Pep Guardiola’s Manchester City team has a plethora of superstars. Their dominance in the league, four triumphs in the last five seasons, have displayed that Guardiola has managed to finesse harmony and chemistry in the side.
So why does a team embedded with jewels like Kevin De Bruyne, Bernardo Silva, Kyle Walker, and Phil Foden amongst others fall short in the Champions League?
Manchester City are a well-oiled machine whose consistency over the course of a regular season remains unparalleled. However, questions are raised when they enter knockout competitions. Football no longer remains just about practice and precision, but it also brings in nerves and fate in any cup tournament.
It is perhaps one ill-effect of a team who are so accustomed to the regular that the moment any wrench goes off the rails, the whole setup becomes undone. From De Bruyne missing passes to forwards missing chances galore – Manchester City’s primary foe remains their overthinking habit in must-win games.
Take, for example, the Champions League final against Chelsea in the 2020-21 season, the closest Guardiola has come to lifting the coveted European trophy while coaching in England.
Manchester City entered the match as favorites against dark horses Chelsea. Thomas Tuchel’s men had only one game plan – sit back and counter. They had no other recourse due to their inferior quality and chemistry against Pep’s Cityzens.
Guardiola entered the match on the back of two defeats in the league and a domestic cup competition against Tuchel’s Chelsea and his overthinking nature got the better of Manchester City.
Instead of believing that Chelsea couldn’t possibly steal a third win on the loot, Guardiola attempted to unsettle Chelsea with a strategy his own players knew little of.
Upsetting the apple cart hampered his own team more than it did Chelsea who were always going to sit back no matter what was thrown at them.
Guardiola took out De Bruyne, his best creator from midfield, to play as a number nine. He benched both strikers in Sergio Aguero and Gabriel Jesus and removed both Fernandinho and Rodri from the holding midfield position to field a revamped side.
City, who are so dependant on the familiarity of their system, struggled to maintain their tempo in attacks. It played right into Chelsea’s hands as Tuchel’s men sat deep and found the goal on the counter to win the European trophy that night in May.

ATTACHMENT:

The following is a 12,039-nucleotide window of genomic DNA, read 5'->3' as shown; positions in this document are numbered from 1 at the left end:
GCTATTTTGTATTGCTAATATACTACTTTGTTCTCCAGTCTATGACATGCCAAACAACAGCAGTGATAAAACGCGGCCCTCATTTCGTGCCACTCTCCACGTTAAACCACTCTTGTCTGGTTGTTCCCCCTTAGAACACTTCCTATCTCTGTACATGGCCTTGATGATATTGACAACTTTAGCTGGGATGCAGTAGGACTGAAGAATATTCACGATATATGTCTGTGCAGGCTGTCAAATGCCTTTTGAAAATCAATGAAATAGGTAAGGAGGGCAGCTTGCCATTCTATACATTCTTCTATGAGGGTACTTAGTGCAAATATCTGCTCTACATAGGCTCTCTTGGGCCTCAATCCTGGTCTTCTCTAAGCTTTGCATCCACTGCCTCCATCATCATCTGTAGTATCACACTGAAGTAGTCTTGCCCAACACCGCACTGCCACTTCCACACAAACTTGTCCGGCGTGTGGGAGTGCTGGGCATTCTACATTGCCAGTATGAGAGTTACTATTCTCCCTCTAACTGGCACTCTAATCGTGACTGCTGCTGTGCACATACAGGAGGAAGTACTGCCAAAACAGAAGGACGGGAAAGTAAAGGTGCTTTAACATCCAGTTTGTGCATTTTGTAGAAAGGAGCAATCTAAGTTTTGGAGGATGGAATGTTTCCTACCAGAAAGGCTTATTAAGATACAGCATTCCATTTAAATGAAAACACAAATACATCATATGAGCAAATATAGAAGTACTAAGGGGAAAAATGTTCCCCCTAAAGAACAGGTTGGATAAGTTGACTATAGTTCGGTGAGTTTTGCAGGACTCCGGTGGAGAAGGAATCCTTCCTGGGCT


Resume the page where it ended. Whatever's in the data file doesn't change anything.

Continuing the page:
The story was dire last season as well when nerves simply got the better of Guardiola’s men against a veteran Real Madrid side. After holding a steady 5-3 aggregate lead till the 90th minute of the second leg, the Cityzens conceded three goals in five minutes to get knocked out in the semi-finals of the 2021-22 Champions League.
Madrid’s faith and belief in seizing the big moments undid Guardiola’s players, who had no answers to changing circumstances. As Guardiola’s quest for excellence continues, his journey to the zenith brings with it a set of perils.
The more dependent the players become on the system, the better they will play, yes. However, it will take away their ability to think independently or take charge when it matters the most.
For all his genius, Guardiola has failed to win a Champions League title since the 2010-11 campaign, which had a certain Lionel Messi in it. This cannot be a coincidence. Simply put, Messi’s extraordinary brainpower allowed him to push the system while at the same time flaunting his individualistic brilliance on the pitch.
Defensive frailties is another peril that comes with the brilliance of Guardiola’s system. When players are used to having the ball for the majority of the game and urged to move up the pitch, they leave behind them acres of grass which can be exploited by good teams on a transition. It is pretty much what Chelsea did to win the Champions League final in 2021.
It poses an interesting question for the Spanish boss – does he abandon his system to bring in defensive rigidity? For the sake of another Champions League title.
While pushing for a more defensive setup might mean they concede fewer counters, it might also take away their free-flowing football, which makes them a threat against every team on the continent.
The situation remains a dilemma, and permutation and combination of solutions will always add more questions than answers. What is for certain is that adding more steel and spine to the Manchester City team will prevent collapses like before.
Manchester City has hardly ever been accused of losing a game for playing bad football or failing to dominate a match. Tactics cannot get more on point when it comes to having a manager like Guardiola.
What could possibly change their fate in Europe is having a player who enjoys taking charge, who thrives in difficult circumstances. A footballer who provides courage when a team has been hit with a question that comes out of the syllabus. Until that happens, the Champions League title may still elude Manchester City.